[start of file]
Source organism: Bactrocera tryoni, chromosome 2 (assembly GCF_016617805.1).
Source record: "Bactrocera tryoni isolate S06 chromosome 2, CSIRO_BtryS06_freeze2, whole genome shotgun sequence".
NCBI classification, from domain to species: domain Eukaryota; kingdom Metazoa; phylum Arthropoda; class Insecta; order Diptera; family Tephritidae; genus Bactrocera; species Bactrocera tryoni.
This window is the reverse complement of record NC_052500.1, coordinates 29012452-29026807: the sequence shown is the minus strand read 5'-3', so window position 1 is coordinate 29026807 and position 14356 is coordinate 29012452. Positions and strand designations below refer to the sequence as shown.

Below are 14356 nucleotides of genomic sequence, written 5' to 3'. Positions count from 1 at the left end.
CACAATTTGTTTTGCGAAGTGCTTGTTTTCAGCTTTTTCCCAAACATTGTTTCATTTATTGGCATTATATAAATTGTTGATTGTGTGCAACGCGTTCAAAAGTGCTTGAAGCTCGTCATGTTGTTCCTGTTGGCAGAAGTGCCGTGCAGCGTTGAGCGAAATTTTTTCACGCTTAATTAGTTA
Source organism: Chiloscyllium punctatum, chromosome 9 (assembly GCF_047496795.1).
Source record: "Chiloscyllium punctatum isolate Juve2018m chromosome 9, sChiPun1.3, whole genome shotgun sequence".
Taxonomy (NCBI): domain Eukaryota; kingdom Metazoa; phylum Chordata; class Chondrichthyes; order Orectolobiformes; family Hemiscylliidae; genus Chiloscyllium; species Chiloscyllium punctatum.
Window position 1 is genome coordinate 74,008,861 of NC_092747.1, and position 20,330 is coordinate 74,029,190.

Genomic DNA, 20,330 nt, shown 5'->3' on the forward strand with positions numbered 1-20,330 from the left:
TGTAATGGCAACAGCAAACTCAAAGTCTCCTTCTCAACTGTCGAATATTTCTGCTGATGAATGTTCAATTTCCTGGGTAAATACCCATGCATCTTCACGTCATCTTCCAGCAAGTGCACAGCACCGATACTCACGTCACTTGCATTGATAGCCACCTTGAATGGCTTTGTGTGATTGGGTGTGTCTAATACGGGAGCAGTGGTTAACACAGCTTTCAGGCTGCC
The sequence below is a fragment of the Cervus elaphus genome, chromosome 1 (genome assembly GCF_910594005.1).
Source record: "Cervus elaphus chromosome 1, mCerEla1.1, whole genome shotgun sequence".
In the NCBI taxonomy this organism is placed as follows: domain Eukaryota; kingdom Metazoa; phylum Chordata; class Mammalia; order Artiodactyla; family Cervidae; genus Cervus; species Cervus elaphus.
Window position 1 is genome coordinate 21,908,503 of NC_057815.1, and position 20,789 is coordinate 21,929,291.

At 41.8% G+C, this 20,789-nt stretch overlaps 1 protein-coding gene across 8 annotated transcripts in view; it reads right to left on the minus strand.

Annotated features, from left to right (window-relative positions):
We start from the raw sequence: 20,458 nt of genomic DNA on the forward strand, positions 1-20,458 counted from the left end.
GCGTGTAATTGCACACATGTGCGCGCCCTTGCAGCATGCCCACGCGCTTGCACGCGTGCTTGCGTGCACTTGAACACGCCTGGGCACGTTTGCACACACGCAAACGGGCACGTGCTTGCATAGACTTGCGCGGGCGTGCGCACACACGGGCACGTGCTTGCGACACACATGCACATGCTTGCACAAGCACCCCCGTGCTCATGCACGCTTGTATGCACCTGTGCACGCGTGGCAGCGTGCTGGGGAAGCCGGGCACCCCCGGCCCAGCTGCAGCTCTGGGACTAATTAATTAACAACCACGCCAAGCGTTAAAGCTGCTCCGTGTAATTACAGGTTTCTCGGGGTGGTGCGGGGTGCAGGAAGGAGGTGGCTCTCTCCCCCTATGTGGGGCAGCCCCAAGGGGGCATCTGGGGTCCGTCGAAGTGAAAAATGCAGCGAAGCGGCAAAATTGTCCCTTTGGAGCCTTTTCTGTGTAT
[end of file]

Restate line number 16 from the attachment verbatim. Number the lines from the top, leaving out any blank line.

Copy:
Window position 1 is genome coordinate 21,908,503 of NC_057815.1, and position 20,789 is coordinate 21,929,291.